If you’re going to call yourself a writer, there’s just a single prerequisite – one thing, and one thing only, that you must do.
Seems pretty basic, doesn’t it? If you’re a punter on an NFL team, you’ll be lacing up your shoes following every possession and punting the ball. Your job description is right there in your title. If you’re a diver, you aren’t going to sit around reading books about coral reefs – you’re going to slip into a wetsuit and literally take the plunge. The same is true of butchers and bakers and candlestick makers.
Yet, for some reason, in recent weeks I had strayed from my self-anointed path.
I found myself reading a lot of books on freelance writing. And completing profiles on freelance sites like oDesk. Planning story ideas in my head. I was busy doing everything but the one thing I should have been doing all along: writing.
I’m not even sure how I fell into this trap of suddenly and persistently not writing. For a couple of months, my days were spent hunched over the computer, knocking out articles for my clients. And then I grew bored with the SEO assignments and broke up with a client, and the Groupon gig fell through. I sort of completely lost the will to write after that. Why should I bother? I thought. Either way, I’m getting paid the same amount every week. It’s easy to justify your laziness that way, because it’s true. I get paid $xxx.xx amount every week from the state of Washington. If I’ve earned income from self-employment that week, it’s deducted from my unemployment earnings, so it’s not like I gain anything from busting my butt on a daily basis.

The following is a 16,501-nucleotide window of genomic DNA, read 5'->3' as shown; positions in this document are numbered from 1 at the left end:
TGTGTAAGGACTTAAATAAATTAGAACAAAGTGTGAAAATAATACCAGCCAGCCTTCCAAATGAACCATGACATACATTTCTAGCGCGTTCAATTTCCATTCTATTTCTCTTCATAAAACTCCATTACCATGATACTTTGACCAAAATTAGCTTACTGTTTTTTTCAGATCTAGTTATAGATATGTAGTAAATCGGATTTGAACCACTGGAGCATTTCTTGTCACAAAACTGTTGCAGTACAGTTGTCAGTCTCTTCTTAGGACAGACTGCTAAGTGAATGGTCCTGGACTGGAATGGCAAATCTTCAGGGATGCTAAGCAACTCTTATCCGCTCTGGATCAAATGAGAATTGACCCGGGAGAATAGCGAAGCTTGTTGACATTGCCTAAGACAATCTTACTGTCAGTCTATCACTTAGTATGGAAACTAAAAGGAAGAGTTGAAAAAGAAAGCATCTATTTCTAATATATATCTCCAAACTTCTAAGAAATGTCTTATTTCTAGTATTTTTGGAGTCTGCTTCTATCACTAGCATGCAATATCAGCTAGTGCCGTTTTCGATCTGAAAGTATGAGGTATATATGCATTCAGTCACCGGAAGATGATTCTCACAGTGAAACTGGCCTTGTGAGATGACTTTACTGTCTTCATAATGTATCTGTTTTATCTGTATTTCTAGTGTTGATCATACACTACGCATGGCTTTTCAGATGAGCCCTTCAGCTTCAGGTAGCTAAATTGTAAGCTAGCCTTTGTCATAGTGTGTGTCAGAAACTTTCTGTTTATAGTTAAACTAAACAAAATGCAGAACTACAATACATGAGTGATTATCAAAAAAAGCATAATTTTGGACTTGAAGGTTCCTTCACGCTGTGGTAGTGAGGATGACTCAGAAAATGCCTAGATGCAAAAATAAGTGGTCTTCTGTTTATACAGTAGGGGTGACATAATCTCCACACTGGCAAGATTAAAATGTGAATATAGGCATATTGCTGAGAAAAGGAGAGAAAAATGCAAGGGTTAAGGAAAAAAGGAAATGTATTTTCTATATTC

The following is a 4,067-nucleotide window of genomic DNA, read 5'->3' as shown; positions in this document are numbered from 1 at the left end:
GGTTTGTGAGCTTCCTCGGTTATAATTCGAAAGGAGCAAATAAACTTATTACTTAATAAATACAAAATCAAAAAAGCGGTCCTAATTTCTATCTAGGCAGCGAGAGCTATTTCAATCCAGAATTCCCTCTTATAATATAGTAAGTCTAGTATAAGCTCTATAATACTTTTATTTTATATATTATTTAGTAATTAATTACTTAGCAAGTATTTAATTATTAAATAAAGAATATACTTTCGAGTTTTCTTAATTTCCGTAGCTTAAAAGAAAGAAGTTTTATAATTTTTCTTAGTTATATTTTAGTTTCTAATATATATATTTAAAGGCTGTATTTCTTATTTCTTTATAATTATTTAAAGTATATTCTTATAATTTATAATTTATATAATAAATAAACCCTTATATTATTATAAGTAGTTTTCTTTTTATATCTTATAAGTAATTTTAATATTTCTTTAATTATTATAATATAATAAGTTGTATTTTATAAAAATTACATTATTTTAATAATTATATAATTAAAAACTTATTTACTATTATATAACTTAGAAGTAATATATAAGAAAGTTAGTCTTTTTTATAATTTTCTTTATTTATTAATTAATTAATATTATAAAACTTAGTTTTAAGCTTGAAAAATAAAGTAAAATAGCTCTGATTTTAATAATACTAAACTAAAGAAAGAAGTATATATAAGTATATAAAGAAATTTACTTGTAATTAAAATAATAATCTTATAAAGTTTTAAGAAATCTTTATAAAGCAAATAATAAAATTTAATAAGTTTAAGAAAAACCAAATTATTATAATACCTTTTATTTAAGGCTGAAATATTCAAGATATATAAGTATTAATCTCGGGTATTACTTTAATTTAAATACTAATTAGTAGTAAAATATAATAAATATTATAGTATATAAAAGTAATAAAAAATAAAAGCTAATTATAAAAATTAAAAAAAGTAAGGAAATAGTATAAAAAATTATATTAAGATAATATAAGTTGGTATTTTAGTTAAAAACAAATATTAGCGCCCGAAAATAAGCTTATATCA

I’ve realized, though, that while I may not have been gaining anything financially, I had definitely lost something: my passion. And that is inexcusable.